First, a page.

There are a few reasons to consider. The first and most common one could be that your dog may be feeling bored (or understimulated, especially if you tend to practice activities and games with your dog that he/she no longer finds challenging or as stimulating as before). Another common reason a dog feels hyper, especially after having exercised and played, is that they haven't yet learned and practiced how to relax and manage their own emotions under different circumstances.
Similarly to the idea of tucking children in at night with a bedtime story, we can also guide dogs to help them go from an excited, agitated, and restless state to a calm one. And so in a similar manner, it's usually a problem pet parents encounter with their dogs within their first few years as they grow from puppyhood to adolescenthood, to adulthood. This is because young dogs will need time to reach full maturity, mentally and emotionally, and this is where it can seem to be a difficult task when it comes to helping your dog feel relaxed and mellow in all types of different situations.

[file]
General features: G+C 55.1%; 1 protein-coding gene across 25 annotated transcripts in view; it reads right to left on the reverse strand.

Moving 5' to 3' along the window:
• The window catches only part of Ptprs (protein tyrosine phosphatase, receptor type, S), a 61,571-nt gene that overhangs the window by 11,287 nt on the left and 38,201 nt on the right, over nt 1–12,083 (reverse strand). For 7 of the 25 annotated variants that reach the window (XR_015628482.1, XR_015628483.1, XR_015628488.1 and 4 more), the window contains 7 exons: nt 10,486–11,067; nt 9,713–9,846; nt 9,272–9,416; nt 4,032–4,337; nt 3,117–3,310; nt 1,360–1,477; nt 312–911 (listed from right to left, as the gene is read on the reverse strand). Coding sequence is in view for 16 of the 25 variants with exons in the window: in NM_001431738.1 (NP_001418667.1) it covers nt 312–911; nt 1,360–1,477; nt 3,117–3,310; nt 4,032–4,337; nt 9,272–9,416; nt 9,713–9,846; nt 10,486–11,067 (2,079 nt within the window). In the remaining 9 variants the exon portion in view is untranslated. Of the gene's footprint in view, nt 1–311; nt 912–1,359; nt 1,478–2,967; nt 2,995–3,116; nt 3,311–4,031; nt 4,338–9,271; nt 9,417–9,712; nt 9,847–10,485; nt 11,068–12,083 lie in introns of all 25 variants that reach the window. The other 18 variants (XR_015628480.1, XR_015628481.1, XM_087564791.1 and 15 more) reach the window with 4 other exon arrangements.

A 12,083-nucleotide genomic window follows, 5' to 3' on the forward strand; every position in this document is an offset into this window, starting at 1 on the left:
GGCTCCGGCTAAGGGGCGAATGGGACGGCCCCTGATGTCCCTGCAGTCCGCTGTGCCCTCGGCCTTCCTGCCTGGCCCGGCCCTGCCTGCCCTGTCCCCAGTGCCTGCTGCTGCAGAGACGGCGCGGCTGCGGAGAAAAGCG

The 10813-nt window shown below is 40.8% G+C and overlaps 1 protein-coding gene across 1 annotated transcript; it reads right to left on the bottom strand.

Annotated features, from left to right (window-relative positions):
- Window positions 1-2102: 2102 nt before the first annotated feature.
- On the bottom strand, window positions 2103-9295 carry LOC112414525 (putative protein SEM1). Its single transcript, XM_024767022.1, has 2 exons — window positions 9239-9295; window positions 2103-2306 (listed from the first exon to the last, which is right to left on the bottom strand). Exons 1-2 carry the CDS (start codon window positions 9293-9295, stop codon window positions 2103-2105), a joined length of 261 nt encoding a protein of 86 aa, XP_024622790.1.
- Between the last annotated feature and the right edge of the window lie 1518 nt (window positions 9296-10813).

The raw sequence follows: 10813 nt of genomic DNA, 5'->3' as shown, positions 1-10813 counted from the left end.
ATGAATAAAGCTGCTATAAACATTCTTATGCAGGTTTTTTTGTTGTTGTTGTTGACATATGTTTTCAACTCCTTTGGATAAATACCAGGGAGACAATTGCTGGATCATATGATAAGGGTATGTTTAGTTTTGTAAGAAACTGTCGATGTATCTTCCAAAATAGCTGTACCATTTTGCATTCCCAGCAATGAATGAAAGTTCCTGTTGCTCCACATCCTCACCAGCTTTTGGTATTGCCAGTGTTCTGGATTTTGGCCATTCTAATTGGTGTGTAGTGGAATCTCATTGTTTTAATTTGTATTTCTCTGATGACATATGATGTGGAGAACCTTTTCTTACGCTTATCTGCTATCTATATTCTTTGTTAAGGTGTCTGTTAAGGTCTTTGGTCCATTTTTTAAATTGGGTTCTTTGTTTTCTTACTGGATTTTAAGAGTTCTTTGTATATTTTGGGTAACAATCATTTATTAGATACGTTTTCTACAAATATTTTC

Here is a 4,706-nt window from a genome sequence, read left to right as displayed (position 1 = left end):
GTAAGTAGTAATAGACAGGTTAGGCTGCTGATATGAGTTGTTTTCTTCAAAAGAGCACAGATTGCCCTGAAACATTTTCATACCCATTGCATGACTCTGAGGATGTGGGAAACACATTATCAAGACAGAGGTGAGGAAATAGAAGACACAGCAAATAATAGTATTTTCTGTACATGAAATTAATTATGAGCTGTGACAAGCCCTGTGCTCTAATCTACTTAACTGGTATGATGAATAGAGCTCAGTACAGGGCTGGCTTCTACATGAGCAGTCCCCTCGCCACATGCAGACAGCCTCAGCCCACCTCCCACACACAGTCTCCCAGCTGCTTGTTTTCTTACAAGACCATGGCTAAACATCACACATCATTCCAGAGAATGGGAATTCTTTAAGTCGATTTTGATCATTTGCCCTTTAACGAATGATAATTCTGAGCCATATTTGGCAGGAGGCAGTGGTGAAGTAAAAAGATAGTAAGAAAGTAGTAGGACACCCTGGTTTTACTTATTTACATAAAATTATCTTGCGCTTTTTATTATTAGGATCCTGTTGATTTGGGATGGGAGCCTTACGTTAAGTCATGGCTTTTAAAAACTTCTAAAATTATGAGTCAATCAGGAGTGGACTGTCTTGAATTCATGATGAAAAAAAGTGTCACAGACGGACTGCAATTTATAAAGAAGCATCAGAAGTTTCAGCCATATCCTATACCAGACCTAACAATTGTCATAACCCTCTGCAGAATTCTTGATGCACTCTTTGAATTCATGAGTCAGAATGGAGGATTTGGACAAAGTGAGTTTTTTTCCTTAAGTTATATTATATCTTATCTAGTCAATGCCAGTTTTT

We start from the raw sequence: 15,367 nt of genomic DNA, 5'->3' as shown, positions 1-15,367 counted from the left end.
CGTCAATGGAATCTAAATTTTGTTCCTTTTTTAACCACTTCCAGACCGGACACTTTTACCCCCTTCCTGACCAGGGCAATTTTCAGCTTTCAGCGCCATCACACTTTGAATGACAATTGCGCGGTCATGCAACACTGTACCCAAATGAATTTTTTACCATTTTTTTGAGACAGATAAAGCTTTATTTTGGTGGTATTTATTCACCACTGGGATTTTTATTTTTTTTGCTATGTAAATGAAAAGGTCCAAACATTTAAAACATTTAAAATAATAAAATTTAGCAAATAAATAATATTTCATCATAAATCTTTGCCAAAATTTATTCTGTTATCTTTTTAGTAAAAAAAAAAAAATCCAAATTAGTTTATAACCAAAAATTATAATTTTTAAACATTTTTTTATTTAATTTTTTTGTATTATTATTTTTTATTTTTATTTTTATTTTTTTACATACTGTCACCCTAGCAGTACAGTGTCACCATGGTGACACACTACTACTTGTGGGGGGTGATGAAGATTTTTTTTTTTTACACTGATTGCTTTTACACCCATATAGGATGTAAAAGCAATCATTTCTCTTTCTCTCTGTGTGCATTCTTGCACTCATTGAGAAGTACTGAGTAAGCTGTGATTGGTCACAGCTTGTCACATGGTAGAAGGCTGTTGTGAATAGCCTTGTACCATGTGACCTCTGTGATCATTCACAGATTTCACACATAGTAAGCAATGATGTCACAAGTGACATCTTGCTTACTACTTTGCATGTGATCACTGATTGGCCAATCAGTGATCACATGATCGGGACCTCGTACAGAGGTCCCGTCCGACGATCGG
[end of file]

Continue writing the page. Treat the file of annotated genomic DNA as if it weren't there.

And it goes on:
What you can do: An easy exercise you can practice is to provide your dog with a food puzzle or snuffle mat after a physically demanding activity, to help their brain focus on a more calming task like using their nose which at the same time helps them relax, slow down & regulate their feelings. The activity of snuffle, and above all employing their scent detection skills and scavenging nature is a near guarantee to help any dog relax. Add to this a frozen Kong that they can spend some time on and you'll have yourself a dog that is keeping busy by chewing and above all licking, which also helps dogs soothe and feel at ease once more. If nose and scent-related exercises aren't helping your dog feel more mellow in your home, it would be best to reach out to a nearby trainer so they can visit and assess your dog's home environment, before recommending a few positive reinforcement options you can try!